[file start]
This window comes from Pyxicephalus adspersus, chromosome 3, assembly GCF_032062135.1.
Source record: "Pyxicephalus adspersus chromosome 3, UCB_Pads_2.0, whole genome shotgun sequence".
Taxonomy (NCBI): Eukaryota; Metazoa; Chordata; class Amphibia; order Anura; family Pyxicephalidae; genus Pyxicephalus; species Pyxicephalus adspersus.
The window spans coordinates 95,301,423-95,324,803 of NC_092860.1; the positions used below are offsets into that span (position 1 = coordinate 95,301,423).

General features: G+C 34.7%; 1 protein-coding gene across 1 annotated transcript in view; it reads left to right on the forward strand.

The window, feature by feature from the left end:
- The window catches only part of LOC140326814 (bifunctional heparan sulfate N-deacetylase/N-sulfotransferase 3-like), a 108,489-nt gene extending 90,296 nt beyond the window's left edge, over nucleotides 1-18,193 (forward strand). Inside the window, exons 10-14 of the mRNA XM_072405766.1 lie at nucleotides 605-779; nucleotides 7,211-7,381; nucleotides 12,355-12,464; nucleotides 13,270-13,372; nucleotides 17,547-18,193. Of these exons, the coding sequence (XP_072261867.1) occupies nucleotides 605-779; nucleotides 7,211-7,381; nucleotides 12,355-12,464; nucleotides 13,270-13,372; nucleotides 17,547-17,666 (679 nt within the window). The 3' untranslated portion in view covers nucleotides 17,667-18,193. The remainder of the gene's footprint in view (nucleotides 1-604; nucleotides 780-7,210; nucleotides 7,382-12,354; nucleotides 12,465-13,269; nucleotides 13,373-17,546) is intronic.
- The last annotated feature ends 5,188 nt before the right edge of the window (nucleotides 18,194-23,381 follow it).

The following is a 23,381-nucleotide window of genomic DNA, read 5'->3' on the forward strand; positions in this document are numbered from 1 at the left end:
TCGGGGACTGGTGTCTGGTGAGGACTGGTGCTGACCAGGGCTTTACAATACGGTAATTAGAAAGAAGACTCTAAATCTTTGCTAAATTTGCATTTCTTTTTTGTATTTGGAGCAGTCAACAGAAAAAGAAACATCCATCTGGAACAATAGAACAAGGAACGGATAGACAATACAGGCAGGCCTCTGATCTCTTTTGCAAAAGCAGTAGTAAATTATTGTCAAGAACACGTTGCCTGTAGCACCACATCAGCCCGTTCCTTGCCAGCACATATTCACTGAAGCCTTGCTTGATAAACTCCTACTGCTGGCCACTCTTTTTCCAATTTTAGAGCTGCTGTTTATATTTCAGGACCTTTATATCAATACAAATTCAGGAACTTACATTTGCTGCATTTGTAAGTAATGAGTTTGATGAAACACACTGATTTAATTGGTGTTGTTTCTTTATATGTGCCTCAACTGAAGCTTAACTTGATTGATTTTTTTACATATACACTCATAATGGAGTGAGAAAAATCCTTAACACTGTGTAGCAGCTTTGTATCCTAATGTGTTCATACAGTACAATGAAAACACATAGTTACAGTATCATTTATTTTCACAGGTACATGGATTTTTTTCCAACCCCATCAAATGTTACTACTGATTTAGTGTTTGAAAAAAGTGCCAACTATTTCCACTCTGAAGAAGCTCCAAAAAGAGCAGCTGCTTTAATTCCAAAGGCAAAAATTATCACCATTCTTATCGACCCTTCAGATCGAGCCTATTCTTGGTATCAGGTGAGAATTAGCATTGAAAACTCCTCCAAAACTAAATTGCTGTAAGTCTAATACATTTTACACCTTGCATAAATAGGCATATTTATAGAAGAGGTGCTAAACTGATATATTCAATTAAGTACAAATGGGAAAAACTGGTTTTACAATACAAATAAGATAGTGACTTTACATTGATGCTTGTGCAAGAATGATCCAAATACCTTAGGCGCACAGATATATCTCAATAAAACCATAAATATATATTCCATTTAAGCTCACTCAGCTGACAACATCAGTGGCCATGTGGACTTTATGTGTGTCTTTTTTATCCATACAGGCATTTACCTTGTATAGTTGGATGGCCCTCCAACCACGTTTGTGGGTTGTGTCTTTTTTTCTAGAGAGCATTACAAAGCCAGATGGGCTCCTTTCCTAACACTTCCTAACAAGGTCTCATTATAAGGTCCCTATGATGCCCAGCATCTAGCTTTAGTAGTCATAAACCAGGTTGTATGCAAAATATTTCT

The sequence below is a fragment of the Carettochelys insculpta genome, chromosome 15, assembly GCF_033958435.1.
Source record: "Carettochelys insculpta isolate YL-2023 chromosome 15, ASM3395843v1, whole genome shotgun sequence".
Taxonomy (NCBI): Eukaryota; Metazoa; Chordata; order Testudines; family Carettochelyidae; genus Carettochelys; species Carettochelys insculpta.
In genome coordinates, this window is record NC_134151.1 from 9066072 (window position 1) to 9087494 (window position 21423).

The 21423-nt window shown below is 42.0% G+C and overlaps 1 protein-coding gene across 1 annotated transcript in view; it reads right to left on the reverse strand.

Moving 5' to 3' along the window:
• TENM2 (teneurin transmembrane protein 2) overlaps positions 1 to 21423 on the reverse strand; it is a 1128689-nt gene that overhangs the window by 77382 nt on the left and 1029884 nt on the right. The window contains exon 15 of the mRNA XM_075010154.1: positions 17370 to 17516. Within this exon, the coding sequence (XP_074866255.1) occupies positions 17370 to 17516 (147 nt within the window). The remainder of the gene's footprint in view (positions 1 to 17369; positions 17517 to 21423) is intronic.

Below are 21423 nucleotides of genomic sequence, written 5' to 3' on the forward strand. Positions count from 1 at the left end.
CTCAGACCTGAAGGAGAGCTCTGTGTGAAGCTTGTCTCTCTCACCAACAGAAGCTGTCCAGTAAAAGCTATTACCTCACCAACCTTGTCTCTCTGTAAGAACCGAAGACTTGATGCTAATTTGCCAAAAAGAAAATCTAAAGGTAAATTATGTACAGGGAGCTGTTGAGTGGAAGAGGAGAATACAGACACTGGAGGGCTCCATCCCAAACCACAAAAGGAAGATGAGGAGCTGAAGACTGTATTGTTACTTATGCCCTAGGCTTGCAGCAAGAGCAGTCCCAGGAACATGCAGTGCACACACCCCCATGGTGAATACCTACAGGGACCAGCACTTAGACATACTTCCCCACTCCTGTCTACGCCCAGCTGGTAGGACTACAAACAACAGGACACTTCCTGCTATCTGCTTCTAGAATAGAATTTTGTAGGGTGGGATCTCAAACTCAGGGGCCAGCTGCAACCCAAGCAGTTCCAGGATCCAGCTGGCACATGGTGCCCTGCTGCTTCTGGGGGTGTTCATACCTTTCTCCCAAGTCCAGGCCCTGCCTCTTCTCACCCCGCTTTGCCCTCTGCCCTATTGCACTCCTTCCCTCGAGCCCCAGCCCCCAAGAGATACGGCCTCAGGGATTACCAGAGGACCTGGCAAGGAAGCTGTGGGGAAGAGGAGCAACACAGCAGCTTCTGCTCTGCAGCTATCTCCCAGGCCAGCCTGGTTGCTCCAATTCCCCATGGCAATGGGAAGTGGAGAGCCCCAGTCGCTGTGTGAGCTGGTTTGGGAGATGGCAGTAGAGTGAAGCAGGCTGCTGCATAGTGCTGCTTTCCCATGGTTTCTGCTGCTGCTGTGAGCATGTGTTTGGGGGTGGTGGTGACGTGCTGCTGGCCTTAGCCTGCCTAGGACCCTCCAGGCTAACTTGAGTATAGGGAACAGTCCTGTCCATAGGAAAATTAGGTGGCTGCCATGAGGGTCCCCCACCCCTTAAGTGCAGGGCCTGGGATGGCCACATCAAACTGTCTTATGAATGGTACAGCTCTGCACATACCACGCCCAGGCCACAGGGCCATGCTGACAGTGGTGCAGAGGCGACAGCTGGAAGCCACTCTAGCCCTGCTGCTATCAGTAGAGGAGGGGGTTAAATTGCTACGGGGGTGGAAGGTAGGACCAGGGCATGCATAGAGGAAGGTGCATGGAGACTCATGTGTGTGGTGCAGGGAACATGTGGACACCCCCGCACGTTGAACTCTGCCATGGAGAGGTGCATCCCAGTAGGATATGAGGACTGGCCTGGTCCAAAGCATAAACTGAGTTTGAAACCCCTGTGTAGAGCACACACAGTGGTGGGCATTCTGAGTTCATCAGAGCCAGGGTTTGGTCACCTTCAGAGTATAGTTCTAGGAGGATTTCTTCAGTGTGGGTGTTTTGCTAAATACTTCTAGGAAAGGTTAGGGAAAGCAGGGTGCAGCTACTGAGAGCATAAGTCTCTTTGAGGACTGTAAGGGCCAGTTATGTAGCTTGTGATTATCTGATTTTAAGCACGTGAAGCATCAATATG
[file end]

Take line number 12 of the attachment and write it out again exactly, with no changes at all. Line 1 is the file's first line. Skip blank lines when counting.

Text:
Source record: "Carettochelys insculpta isolate YL-2023 chromosome 15, ASM3395843v1, whole genome shotgun sequence".